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We dig truffles
A trip to Oregon unearths a rich domestic variety, plus a trove of dishes
Think truffles are limited to European soil? Guess again, my fungi-loving friends. I recently attended the Oregon Truffle Festival in Eugene and saw firsthand that the Pacific Northwest is teeming with the fragrant treasures.
Oregon truffles, the white variety and black, offer differing, hard-to-describe aroma profiles. The easier-to-find whites are sweetly musky, earthy with notes of cinnamon and vanilla. The Oregon blacks, buried deeper in the soil, have a musky scent that some say has green apple or pineapple overtones.
Some came to the festival to train their dogs to be truffle hunters. Some came to attend a growers forum and cultivation seminar. Some, including me and 10 food-loving pals, came to eat and learn how to cook with truffles. And we wanted to experience the hunt.
With our guide, Toby Esthay, and his truffle-hunting dog, Abba, we gathered at the edge of a dense Douglas fir forest in the Lorane Valley, about 20 miles southeast of Eugene. Armed with four-prong rakes and enthusiasm that bordered on euphoria, we followed Abba's nose into the dense trees in search of white truffles.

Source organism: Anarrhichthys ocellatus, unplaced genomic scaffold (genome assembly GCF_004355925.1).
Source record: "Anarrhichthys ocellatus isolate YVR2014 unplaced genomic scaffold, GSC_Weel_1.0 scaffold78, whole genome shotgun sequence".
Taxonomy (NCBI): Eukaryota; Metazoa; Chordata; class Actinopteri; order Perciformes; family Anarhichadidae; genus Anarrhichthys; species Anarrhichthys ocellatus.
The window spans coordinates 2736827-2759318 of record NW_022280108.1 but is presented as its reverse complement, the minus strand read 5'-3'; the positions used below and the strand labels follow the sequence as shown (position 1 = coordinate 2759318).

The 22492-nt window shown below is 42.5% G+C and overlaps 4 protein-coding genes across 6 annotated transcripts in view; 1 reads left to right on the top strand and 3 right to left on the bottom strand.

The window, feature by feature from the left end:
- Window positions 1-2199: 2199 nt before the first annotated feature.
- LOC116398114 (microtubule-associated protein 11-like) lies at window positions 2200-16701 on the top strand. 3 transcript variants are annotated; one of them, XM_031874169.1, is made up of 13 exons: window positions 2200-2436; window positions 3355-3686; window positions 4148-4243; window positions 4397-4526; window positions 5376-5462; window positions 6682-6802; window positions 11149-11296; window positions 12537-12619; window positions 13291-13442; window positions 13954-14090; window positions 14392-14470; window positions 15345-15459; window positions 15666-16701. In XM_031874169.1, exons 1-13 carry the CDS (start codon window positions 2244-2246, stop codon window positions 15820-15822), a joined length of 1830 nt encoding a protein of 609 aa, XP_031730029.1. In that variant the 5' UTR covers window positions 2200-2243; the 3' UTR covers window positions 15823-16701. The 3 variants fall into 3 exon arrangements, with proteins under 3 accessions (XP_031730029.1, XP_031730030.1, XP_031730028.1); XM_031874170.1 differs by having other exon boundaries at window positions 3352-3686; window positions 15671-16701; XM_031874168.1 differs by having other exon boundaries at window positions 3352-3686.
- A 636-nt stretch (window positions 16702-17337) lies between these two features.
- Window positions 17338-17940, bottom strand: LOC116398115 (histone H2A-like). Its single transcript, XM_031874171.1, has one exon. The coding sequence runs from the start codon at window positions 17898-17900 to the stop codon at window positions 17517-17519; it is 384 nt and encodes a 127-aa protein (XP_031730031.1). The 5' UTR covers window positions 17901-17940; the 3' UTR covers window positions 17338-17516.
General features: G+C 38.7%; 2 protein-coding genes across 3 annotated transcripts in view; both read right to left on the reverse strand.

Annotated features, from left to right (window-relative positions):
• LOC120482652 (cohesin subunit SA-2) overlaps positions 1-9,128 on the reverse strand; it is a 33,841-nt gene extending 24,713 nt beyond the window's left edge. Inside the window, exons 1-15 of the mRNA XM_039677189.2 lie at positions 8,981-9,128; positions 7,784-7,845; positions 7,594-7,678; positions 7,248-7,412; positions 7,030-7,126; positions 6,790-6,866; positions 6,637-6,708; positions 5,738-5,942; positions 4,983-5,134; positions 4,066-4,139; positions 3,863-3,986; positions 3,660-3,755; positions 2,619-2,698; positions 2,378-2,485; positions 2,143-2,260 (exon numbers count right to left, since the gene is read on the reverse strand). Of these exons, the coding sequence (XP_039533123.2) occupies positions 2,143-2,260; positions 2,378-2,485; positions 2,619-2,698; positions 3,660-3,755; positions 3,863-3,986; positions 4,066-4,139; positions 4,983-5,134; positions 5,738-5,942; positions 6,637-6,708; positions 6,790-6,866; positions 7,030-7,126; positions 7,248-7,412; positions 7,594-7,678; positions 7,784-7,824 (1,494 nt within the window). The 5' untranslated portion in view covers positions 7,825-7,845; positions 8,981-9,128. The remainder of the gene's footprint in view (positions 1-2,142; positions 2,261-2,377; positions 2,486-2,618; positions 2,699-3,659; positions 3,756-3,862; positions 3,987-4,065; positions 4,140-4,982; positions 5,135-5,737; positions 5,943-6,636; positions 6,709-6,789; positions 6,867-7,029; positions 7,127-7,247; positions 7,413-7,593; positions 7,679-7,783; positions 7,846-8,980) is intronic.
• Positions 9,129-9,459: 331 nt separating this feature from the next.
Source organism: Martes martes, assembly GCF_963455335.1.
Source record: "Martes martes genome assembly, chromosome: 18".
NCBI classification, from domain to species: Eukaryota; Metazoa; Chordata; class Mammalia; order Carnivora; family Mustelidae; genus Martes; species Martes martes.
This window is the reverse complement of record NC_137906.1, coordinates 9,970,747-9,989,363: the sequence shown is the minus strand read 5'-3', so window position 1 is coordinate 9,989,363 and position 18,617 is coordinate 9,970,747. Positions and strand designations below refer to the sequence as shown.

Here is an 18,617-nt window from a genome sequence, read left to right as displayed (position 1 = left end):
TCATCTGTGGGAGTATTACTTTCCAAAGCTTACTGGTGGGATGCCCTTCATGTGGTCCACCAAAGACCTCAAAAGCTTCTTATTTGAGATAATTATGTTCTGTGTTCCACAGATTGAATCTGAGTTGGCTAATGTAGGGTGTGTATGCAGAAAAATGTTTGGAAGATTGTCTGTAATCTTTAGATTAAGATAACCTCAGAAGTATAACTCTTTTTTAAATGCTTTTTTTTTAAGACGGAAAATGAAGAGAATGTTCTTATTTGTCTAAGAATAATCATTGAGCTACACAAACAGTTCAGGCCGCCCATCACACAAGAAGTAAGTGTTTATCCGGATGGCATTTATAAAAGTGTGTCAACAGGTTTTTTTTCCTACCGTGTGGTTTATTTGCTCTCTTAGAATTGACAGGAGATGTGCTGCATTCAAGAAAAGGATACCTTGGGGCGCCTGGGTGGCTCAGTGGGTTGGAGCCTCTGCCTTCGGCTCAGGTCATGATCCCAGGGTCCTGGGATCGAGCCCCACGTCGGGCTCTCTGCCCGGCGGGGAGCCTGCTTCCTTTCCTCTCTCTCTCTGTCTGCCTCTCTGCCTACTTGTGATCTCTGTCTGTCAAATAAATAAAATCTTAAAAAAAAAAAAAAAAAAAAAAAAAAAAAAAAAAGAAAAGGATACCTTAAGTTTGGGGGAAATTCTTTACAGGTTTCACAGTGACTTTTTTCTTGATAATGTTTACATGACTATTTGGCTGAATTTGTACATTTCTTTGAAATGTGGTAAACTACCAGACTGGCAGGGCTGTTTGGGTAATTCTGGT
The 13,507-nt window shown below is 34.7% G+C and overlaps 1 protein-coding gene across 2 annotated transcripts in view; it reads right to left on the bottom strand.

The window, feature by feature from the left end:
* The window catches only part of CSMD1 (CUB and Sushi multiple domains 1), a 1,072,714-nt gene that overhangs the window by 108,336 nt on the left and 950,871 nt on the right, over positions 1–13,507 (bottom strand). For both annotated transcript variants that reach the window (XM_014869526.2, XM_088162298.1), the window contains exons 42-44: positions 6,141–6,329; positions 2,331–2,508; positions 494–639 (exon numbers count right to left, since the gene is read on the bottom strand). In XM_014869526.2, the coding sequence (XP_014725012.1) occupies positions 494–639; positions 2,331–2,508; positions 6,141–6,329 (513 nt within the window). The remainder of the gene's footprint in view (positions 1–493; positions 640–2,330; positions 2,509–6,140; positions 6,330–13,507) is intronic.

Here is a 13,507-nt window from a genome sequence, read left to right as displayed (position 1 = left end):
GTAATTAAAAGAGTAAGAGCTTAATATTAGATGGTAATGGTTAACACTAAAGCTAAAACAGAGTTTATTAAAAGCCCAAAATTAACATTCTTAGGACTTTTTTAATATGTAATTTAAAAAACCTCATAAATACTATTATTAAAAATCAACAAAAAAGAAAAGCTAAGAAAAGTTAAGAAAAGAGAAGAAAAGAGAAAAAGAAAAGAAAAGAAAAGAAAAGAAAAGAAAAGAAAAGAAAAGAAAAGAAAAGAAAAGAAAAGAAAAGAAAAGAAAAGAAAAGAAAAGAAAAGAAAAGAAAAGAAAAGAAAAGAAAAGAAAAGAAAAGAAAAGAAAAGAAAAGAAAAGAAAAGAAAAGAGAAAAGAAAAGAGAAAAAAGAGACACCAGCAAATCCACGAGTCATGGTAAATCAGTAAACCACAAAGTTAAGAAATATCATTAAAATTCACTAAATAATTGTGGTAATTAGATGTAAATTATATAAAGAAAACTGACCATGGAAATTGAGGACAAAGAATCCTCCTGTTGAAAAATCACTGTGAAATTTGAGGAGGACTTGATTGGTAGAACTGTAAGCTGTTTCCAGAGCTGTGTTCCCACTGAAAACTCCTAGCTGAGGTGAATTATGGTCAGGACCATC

Part black Lab, part beagle, the free-on-Craigslist dog quickly clowned his way to the first truffle. Abba pawed the duff with gusto, then dug, his white-tipped tail wagging like an overwound metronome. He knew a tiny chunk of cheese from Esthay's pocket would be his reward.
Esthay commanded Abba away from the spot and dug up the knobby, dirt-speckled prize with a well-worn soup spoon.
Some stayed with Abba, but most of us set out to search individually. Using our rakes, we pulled at the decaying leaves that lined the forest floor surrounding the tree trunks. We all found white truffles, but a gleeful holler was heard whenever someone found a really big one.
I think a big part of what fueled the fervor was the delectable, truffle-studded dishes we'd been consuming at the festival in the days before our hunt. Each meal offered irresistible dishes that showcased Oregon's truffle bounty.
One such feast took place in the Willamette Valley at Pfeiffer Winery, one of the oldest vineyards in Oregon. Pfeiffer's high-end, low-production pinot noir and pinot gris graced our menu, including its 2007 pinot noir that was served to President Obama at his pre-inaugural dinner.